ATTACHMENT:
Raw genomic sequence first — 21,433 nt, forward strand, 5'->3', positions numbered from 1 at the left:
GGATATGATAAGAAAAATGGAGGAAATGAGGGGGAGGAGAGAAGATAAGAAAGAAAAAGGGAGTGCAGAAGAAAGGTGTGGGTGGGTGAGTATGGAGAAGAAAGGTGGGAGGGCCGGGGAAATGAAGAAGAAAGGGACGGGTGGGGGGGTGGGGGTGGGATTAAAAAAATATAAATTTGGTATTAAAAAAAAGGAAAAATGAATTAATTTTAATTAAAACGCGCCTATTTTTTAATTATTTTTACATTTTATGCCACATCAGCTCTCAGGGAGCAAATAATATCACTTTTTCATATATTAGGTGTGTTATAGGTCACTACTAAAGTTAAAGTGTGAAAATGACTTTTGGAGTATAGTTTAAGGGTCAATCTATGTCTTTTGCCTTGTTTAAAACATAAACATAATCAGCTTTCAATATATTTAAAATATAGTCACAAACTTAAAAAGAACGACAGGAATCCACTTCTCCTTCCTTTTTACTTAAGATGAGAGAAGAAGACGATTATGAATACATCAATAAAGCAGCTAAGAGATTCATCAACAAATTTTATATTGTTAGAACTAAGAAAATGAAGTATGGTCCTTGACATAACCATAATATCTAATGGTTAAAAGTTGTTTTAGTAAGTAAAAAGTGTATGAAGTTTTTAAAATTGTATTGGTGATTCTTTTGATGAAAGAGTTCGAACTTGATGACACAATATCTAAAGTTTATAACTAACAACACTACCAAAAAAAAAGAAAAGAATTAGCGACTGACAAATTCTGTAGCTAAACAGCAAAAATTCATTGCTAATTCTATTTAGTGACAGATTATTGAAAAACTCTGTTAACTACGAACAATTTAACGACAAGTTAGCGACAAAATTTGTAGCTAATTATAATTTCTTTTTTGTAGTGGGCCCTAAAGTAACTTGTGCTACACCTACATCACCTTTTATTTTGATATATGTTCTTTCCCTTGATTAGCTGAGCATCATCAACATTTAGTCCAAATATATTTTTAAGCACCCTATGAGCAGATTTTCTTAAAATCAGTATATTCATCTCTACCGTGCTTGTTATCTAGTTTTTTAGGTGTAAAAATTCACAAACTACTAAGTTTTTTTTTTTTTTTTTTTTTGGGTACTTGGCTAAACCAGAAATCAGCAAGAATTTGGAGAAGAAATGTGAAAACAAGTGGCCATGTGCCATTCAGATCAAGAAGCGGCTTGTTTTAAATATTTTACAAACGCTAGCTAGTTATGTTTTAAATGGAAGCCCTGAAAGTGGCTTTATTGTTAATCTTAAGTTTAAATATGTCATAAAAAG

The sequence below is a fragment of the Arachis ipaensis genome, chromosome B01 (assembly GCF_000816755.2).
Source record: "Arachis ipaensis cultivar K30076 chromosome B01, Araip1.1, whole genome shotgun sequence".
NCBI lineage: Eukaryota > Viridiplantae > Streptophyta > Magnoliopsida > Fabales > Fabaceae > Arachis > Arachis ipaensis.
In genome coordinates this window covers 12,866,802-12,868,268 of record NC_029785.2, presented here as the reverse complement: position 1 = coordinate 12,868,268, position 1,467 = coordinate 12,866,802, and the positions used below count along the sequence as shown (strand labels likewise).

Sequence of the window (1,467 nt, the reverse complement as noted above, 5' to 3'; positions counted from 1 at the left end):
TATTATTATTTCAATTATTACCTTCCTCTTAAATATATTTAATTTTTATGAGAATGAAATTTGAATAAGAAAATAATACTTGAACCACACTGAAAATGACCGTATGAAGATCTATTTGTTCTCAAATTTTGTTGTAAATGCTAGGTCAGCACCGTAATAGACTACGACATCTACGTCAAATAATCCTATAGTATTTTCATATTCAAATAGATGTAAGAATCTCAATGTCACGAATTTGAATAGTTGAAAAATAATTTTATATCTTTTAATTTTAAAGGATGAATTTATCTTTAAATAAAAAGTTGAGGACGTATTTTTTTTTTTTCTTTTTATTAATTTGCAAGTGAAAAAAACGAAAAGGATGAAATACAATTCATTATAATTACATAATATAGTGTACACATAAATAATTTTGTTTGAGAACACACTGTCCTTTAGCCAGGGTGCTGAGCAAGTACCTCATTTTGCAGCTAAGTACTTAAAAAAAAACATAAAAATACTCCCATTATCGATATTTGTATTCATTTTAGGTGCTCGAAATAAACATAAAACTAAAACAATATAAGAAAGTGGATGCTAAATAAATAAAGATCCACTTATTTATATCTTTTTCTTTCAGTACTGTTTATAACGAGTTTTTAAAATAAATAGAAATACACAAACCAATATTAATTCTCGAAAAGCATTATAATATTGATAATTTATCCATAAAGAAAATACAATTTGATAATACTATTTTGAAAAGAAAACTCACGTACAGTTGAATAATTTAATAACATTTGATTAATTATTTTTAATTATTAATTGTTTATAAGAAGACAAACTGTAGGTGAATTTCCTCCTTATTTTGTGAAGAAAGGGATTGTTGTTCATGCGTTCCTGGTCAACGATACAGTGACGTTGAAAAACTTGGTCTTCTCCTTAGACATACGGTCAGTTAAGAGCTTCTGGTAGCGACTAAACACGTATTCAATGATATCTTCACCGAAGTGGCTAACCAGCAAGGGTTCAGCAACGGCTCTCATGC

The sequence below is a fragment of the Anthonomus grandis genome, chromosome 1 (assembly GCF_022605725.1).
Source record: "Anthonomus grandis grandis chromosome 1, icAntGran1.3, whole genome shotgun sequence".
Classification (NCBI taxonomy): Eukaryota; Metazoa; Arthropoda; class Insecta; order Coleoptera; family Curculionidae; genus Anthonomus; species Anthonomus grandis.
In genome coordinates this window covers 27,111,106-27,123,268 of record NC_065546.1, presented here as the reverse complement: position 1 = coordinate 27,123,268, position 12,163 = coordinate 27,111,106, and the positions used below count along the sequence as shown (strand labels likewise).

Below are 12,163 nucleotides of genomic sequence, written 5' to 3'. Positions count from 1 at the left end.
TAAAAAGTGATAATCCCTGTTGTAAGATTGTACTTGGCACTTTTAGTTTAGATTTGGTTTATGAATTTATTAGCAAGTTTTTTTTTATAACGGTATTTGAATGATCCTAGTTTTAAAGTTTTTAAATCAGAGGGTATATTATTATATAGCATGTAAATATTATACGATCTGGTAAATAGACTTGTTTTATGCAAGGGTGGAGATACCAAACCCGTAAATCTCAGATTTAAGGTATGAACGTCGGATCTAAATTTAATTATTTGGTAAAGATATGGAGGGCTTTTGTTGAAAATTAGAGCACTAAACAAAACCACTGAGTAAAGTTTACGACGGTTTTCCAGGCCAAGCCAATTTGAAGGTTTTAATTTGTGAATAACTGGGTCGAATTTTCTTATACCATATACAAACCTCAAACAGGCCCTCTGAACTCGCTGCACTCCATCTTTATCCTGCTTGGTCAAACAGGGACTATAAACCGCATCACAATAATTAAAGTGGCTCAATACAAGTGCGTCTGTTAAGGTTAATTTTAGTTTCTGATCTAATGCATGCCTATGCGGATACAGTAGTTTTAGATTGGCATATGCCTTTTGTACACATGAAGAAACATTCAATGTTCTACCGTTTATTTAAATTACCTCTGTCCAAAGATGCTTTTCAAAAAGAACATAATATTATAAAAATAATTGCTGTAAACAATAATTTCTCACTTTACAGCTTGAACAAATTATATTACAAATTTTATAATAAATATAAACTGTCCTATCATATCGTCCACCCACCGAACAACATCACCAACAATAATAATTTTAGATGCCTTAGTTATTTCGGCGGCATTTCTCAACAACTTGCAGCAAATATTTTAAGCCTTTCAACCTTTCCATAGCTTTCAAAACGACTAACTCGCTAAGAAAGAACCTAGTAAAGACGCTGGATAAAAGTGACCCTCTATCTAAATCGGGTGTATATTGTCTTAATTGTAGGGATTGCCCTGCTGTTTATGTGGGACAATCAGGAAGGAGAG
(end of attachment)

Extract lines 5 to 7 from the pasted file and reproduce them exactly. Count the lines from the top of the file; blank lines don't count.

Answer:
NCBI lineage: Eukaryota > Viridiplantae > Streptophyta > Magnoliopsida > Fabales > Fabaceae > Arachis > Arachis ipaensis.
In genome coordinates this window covers 12,866,802-12,868,268 of record NC_029785.2, presented here as the reverse complement: position 1 = coordinate 12,868,268, position 1,467 = coordinate 12,866,802, and the positions used below count along the sequence as shown (strand labels likewise).

Sequence of the window (1,467 nt, the reverse complement as noted above, 5' to 3'; positions counted from 1 at the left end):